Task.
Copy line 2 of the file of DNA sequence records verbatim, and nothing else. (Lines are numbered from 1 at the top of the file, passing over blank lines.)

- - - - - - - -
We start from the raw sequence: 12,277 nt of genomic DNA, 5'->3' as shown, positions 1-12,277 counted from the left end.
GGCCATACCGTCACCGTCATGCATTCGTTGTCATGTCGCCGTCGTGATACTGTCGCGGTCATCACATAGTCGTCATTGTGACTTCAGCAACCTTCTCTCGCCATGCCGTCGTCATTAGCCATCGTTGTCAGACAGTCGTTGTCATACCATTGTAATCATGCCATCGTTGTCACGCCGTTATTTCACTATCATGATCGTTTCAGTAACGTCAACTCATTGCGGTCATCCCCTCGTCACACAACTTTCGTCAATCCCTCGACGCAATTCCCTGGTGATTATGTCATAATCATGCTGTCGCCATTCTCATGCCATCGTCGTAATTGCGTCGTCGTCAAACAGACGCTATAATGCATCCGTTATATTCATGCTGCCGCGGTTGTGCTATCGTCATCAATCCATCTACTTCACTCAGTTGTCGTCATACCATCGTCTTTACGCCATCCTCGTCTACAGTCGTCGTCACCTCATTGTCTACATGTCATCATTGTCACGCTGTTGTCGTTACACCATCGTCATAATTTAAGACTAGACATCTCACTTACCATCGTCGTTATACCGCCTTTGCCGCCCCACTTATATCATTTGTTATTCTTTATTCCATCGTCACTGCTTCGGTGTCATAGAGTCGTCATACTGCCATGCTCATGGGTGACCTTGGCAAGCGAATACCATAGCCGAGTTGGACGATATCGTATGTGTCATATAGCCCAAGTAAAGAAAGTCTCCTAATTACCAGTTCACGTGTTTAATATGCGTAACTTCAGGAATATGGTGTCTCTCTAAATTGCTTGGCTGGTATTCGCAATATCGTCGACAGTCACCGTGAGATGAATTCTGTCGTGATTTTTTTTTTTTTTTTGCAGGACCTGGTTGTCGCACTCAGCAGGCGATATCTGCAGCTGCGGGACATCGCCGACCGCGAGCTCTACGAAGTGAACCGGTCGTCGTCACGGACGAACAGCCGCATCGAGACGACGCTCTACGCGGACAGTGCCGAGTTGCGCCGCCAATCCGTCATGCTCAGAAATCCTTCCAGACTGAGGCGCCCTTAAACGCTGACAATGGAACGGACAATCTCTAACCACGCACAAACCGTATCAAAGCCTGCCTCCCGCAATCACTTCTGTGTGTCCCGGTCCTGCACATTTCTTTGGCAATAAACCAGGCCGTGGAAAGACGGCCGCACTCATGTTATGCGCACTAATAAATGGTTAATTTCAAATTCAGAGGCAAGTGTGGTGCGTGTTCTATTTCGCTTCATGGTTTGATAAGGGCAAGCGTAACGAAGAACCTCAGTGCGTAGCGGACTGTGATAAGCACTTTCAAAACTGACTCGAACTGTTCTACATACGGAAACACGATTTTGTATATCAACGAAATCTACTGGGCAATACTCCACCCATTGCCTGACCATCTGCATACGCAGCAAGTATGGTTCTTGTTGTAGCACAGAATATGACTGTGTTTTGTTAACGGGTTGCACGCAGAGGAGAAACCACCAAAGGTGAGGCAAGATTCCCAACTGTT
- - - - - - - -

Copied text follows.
GGCCATACCGTCACCGTCATGCATTCGTTGTCATGTCGCCGTCGTGATACTGTCGCGGTCATCACATAGTCGTCATTGTGACTTCAGCAACCTTCTCTCGCCATGCCGTCGTCATTAGCCATCGTTGTCAGACAGTCGTTGTCATACCATTGTAATCATGCCATCGTTGTCACGCCGTTATTTCACTATCATGATCGTTTCAGTAACGTCAACTCATTGCGGTCATCCCCTCGTCACACAACTTTCGTCAATCCCTCGACGCAATTCCCTGGTGATTATGTCATAATCATGCTGTCGCCATTCTCATGCCATCGTCGTAATTGCGTCGTCGTCAAACAGACGCTATAATGCATCCGTTATATTCATGCTGCCGCGGTTGTGCTATCGTCATCAATCCATCTACTTCACTCAGTTGTCGTCATACCATCGTCTTTACGCCATCCTCGTCTACAGTCGTCGTCACCTCATTGTCTACATGTCATCATTGTCACGCTGTTGTCGTTACACCATCGTCATAATTTAAGACTAGACATCTCACTTACCATCGTCGTTATACCGCCTTTGCCGCCCCACTTATATCATTTGTTATTCTTTATTCCATCGTCACTGCTTCGGTGTCATAGAGTCGTCATACTGCCATGCTCATGGGTGACCTTGGCAAGCGAATACCATAGCCGAGTTGGACGATATCGTATGTGTCATATAGCCCAAGTAAAGAAAGTCTCCTAATTACCAGTTCACGTGTTTAATATGCGTAACTTCAGGAATATGGTGTCTCTCTAAATTGCTTGGCTGGTATTCGCAATATCGTCGACAGTCACCGTGAGATGAATTCTGTCGTGATTTTTTTTTTTTTTTTGCAGGACCTGGTTGTCGCACTCAGCAGGCGATATCTGCAGCTGCGGGACATCGCCGACCGCGAGCTCTACGAAGTGAACCGGTCGTCGTCACGGACGAACAGCCGCATCGAGACGACGCTCTACGCGGACAGTGCCGAGTTGCGCCGCCAATCCGTCATGCTCAGAAATCCTTCCAGACTGAGGCGCCCTTAAACGCTGACAATGGAACGGACAATCTCTAACCACGCACAAACCGTATCAAAGCCTGCCTCCCGCAATCACTTCTGTGTGTCCCGGTCCTGCACATTTCTTTGGCAATAAACCAGGCCGTGGAAAGACGGCCGCACTCATGTTATGCGCACTAATAAATGGTTAATTTCAAATTCAGAGGCAAGTGTGGTGCGTGTTCTATTTCGCTTCATGGTTTGATAAGGGCAAGCGTAACGAAGAACCTCAGTGCGTAGCGGACTGTGATAAGCACTTTCAAAACTGACTCGAACTGTTCTACATACGGAAACACGATTTTGTATATCAACGAAATCTACTGGGCAATACTCCACCCATTGCCTGACCATCTGCATACGCAGCAAGTATGGTTCTTGTTGTAGCACAGAATATGACTGTGTTTTGTTAACGGGTTGCACGCAGAGGAGAAACCACCAAAGGTGAGGCAAGATTCCCAACTGTT